One day he was doing step ups and was using too much weight, and his foot went through the box. Strmecki  knew how much physical development mattered to continue getting better at his craft, even if it was at the cost of a sprained ankle. 

Since January, Strmecki has been doing power and speed work in the weight room preparing for his summer season. His jumps and strength numbers have continued to climb due to his hard work. 

Power and strength play a key role in why Strmecki can produce the type of hitting numbers he can. 

At one point this offseason, Strmecki was battling with an elite MLB hitter for the highest in-gym exit velocity record.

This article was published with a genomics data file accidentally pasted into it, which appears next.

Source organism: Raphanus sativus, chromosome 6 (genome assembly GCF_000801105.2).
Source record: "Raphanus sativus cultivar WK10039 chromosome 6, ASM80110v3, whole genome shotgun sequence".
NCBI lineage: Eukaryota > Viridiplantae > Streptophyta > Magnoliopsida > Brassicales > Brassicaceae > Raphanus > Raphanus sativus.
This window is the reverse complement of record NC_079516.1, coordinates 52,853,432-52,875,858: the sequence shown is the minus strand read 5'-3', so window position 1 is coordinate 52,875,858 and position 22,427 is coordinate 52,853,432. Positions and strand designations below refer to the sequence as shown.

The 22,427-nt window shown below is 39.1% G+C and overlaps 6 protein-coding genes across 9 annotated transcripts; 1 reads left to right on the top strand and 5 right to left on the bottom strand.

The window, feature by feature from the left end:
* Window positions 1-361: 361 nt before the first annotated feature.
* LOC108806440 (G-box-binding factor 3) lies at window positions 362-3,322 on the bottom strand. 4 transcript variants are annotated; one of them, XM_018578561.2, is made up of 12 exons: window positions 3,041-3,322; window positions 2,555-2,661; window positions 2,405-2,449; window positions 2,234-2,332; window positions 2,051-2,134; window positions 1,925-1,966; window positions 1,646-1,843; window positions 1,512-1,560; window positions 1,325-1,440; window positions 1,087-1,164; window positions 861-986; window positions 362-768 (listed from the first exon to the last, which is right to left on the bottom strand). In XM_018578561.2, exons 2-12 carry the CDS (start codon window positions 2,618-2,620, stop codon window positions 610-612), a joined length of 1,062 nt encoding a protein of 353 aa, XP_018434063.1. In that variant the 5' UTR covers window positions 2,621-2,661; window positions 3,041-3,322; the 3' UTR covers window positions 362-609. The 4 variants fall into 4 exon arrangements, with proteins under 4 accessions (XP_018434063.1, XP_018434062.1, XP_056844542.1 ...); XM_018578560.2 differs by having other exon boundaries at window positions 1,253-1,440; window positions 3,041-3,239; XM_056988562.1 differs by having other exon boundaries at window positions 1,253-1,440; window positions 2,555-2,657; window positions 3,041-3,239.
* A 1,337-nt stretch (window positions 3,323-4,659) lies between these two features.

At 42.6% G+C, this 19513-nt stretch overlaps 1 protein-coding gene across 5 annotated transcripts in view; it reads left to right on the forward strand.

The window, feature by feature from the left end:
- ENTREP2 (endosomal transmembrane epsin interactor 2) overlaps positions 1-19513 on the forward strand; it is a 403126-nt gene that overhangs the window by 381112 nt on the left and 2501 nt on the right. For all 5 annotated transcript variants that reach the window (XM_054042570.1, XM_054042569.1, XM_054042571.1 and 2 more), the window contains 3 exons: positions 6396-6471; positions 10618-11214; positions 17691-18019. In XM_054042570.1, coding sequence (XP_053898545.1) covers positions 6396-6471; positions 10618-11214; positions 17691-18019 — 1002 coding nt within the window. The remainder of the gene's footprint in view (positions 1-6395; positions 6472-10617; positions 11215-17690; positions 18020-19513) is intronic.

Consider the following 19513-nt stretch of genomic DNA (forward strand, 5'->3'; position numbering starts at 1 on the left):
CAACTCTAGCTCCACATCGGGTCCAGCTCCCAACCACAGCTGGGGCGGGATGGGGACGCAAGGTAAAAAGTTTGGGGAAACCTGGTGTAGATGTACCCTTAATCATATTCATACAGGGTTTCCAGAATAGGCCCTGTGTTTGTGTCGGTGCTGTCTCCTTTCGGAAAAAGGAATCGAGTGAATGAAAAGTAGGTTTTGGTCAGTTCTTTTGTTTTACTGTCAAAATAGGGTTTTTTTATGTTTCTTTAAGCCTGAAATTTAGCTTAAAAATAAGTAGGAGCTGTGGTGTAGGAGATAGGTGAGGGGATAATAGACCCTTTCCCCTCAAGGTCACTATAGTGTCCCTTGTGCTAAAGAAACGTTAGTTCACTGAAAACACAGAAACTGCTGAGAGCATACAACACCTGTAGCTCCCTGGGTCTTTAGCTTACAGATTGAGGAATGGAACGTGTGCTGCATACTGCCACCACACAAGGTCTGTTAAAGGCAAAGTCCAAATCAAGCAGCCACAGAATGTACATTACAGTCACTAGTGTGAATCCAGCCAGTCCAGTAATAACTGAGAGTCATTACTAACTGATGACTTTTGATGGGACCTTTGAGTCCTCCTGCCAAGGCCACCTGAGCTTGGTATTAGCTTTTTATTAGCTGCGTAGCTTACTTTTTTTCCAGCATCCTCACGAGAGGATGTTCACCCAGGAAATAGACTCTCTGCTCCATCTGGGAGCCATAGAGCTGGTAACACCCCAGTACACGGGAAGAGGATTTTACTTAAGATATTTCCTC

Before we get into any specific numbers, the graphs you will see have white and red lines. The white lines represent in-gym averages for each metric. The red lines are one standard deviation above and below the means. For comparison purposes, we are putting Strmecki into the professional athlete category and comparing him against other professionals that we have assessed in-gym.

Above are these athletes’ player ratings which take into account key force plate metrics that we have deemed strong indicators to bat speed. 

The scale we use is 0-100, where having a ‘50’ player rating means an athlete would be in the 50th percentile. This athlete went from a 76 overall to a 97 overall in his most recent retest and holds the highest player rating from our assessments in-gym to date.